of heart and of head, to knowledge the most him a kingdom. The airiest of town butter

extensive or thought the most profound. He was vain even of his vanity. At the very

flies, he sipped of the sweets of pleasure wherever its stray gifts were found; sometimes in golden sphere of the theatre--that magic circle whose majesties do not perish with the chances of the world. In reading his life, we become possessed of his own feathery lightness, and seem to follow the course of the gayest and the emptiest of all the bubbles, that, in his age of happy trifling, floated along the shallow but glittering stream of existence. The Life of Cibber is peculiarly a favourite with us, not only by reason of the superlative coxcombry which it exhibits, but of the due veneration which it yields to an art too frequently under-rated, even among those to whose gratification it ministers. If the degree of enjoyment and of benefit produced by an art be any test of its excellence, there are few, indeed, which will yield to that of the actor. His exertions do not, indeed, often excite emotions so deep or so pure as those which the noblest poetry inspires, but their genial influences are far more widely extended. The beauties of the most gifted of bards, find in the bosoms of a very small number an answering sympathy. Even of those who talk familiarly of Spenser and Milton, there are few who have fairly read, and still fewer who truly feel, their divinest effusions. It is only in the theatre, that any image of the real grandeur of humanity—any picture of generous heroism and noble selfsacrifice—is poured on the imaginations, and sent warm to the hearts of the vast body of the people. There, are eyes, familiar through months and years only with mechanic toil, suffused with natural tears. There, are the deep fountains of hearts, long encrusted by narrow cares, burst open, and a holy light is sent in on the long sunken forms of the imagination, which shone fair and goodly in boyhood by their own light, but have since been sealed and forgotten in their “sunless treasuries.” There, do the lowest and most ignorant catch their only glimpse of that poetic radiance which sheds its glory around our being. While they gaze, they forget the petty concerns of their own individual lot, and recognise and rejoice in their kindred with a nature capable of high emprise, of meek suffering, and of defiance to the powers of agony and the grave. They are elevated and softened into men. They are carried beyond the ignorant present time; feel the past and the future on the instant, and kindle as they gaze on the massive realities of human virtue, or on those fairy visions which are the gleaming foreshadows of golden ears, which hereafter shall bless the world. heir horizon is suddenly extended from the narrow circle of low anxieties and selfish joys, to the farthest boundaries of our moral horizon; and they perceive, in clear vision, the rocks of defence for their nature, which their fellow men have been privileged to raise. While they feel that “which gives an awe of things above them,” their souls are expanded in the heartiest sympathy with the vast body of their fellows. A thousand hearts are swayed at once by the same emotion, as the high grass of the meadow yields, as a single blade, to the breeze which sweeps over it. Distinctions of fortune, rank, talent, age, all give way to the warm, tide of emotion, and every class feel only as partakers in one primal sympathy,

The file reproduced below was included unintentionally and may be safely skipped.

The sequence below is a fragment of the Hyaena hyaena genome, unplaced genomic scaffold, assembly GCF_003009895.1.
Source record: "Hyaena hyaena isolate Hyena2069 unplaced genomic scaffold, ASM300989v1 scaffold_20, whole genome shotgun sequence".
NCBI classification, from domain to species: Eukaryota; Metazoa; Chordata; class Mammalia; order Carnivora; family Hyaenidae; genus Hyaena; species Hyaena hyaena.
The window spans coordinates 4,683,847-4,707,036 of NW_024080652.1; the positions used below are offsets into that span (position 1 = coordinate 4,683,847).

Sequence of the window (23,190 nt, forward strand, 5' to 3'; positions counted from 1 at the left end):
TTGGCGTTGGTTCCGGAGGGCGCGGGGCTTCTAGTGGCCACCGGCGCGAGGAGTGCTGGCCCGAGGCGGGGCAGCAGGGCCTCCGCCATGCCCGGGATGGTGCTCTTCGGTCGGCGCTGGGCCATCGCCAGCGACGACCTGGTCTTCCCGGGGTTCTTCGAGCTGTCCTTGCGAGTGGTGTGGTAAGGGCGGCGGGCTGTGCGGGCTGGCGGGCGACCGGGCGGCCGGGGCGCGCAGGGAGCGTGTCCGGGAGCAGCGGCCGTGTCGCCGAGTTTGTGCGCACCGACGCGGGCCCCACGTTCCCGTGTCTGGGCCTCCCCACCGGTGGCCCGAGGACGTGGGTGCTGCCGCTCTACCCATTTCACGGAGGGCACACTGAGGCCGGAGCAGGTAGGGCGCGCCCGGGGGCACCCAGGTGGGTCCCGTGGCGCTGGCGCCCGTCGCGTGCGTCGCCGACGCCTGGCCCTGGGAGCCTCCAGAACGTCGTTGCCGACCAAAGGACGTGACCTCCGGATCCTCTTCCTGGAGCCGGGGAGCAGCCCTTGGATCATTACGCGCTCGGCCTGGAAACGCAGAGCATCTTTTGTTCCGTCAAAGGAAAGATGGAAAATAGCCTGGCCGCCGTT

commencement of his work, he avows his the tavern among the wits, but chiefly in the

“made of one blood,” and equal in the sancti" ties of their being. Surely the art that produces an effect like this—which separates, as by a divine alchemy, the artificial from the real in humanity—which supplies to the artisan in the capital, the place of those woods and free airs, and mountain streams, which insensibly harmonize the peasant's character—which gives the poorest to feel the old grandeur of tragedy, sweeping by with sceptred pall—which makes the heart of the child leap with strange joy, and enables the old man to fancy himself again a child—is worthy of no mean place among the arts which refine our manners, by exalting our conceptions! It has sometimes been objected to the theatrical artist, that he merely repeats the language and imbodies the conceptions of the poet. But the allegation, though specious, is unfounded. It has been completely established, by a great, and genial critic of our own time, that the deeper beauties of poetry cannot be shaped forth by the actor,” and it is equally. true, that the poet has little share in the highest triumphs of the performer. It may, at first, appear a paradox, but is, nevertheless, proved by experience, that the fanciful cast of the language has very little to do with the effect of an acted tragedy. Mrs. Siddons would not have been less than she is, though Shakspeare had never written. She displayed genius as exalted in the characters drawn by Moore, Southern, Otway, and Rowe, as in those of the first of human bards. Certain great situations are all the performer needs, and the grandest emotions of the soul all that he can imbody. He can derive little aid from the noblest imaginations or the richest fantasies of the author. He may, indeed, by his own genius, like the matchless artist to whom we have just alluded, consecrate sorrow, dignify emotion, and kindle the imagination as well as awaken the sympathies. But this will be accomplished, not by the texture of the words spoken, but by the living magic of the eye, of the tone, of the action; by all those means which belong exclusively to the actor. When Mrs. Siddons cast that unforgotten gaze of blank horror on the corpse of Beverley, was she indebted to the playwright for the conception ? When, as Arpasia, in Tamerlane, she gave that look of inexpressible anguish, in which the breaking of the heart might be seen, and the cold and rapid advances of death traced—and fell without a word, as if struck by the sudden blow of destiny—in that moment of unearthly power, when she astonished and terrified even her oldest admirers, and after which, she lay herself really senseless from the intensity of her own emotion—where was the marvellous stage direction, the pregnant hint in the frigid declamatory text, from which she wrought this amazing picture, too perilous to be often repeated? Do the words “I’m satisfied,” in Cato, convey the slightest image of that high struggle—that contest between nature long re